There are several types of visas that non-nationals can use to enter the United States. This could be for studies, professional work, diplomatic work or business purposes. The categories range from H1B to E-2 treaty visas.
Once entered, it may be a good idea to extend your stay. Here is a discussion on how to do so legally.
Follow the immigration laws
The country has strict immigration laws that foreigners must heed if they want to stay legally in the United States. Many agencies that specialize in immigration laws can help you figure out what forms you need to fill for your specific requirements.
For example, if you want to extend your period of stay in the US, then you need to fill out a specific form. This is Form I-539.
Rahbaran & Associates suggest filing this form with US Immigration services well before your previous authorization expires. This is because if you remain there longer than authorized without seeking approval, the immigration office will bar you from entering the country in the future. Worse, they would even deport you from the country.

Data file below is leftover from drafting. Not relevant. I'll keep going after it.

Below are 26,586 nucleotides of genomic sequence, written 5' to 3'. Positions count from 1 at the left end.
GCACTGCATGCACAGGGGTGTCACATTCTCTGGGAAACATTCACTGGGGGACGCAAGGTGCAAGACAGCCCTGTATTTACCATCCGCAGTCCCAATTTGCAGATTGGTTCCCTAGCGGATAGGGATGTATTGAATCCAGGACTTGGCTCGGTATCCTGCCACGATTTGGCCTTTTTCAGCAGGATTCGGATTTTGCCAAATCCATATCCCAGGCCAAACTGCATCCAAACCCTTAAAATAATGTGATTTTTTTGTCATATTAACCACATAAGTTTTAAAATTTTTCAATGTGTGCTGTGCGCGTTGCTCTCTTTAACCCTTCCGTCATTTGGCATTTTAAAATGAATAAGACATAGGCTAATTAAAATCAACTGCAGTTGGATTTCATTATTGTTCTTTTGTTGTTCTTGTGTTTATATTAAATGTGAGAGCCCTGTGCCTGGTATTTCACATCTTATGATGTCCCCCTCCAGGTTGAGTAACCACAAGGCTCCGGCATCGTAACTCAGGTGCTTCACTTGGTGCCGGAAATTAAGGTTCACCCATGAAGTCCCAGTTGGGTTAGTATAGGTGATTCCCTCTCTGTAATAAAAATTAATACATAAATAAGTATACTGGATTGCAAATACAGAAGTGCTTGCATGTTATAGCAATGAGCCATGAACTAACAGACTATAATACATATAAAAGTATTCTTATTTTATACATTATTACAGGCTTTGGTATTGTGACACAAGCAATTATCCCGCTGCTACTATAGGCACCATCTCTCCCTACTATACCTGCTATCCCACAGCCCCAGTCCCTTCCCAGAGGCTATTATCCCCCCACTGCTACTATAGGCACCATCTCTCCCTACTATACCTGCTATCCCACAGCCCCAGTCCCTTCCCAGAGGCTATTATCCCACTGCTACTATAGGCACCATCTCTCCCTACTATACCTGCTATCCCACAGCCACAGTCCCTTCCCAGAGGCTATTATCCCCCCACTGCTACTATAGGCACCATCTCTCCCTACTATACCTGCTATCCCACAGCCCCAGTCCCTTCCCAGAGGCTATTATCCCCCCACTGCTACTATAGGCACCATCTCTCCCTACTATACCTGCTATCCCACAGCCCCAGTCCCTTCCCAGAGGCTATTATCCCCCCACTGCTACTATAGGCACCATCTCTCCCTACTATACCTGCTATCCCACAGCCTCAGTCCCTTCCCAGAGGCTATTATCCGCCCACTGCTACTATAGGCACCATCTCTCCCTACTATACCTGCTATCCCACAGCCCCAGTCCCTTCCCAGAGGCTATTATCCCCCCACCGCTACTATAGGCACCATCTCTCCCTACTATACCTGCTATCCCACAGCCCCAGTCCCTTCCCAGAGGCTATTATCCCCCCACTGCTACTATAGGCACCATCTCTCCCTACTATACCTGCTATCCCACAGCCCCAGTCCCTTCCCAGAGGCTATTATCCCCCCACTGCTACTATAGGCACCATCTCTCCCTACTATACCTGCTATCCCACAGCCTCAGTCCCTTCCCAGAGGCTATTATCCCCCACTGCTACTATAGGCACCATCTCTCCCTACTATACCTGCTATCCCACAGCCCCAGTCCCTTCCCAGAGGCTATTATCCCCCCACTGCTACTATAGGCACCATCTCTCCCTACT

You can access and complete this form online.
Check if You are Eligible for Extension
Before you fill the form, ensure that you are eligible to extend your period of stay. The immigration laws specify clearly how long aliens on specific type of authorization can continue to stay in the US. The law is also clear on the maximum period of extension possible.
First, check if your authorization category falls under the allowable extension category. Make sure that you have not violated any terms of your authorization, commit any crime, work illegally or stayed after the expiry of the authorization.
Filling Out Form I-539
Some parts of the form are easy to fill, while some can be tricky. Fill the form accurately and avoid any kind of inconsistency. Attach the supporting documents with this form, such as Form I-94, a letter explaining the reason you require the extension, and the processing fee. Make copies of all the items, and then mail the application together with the check to USCIS.
US immigration laws are labyrinthine and complex. In cases where you need clarification on the forms you need to fill out, or the documents you need to submit, consult an immigration attorney.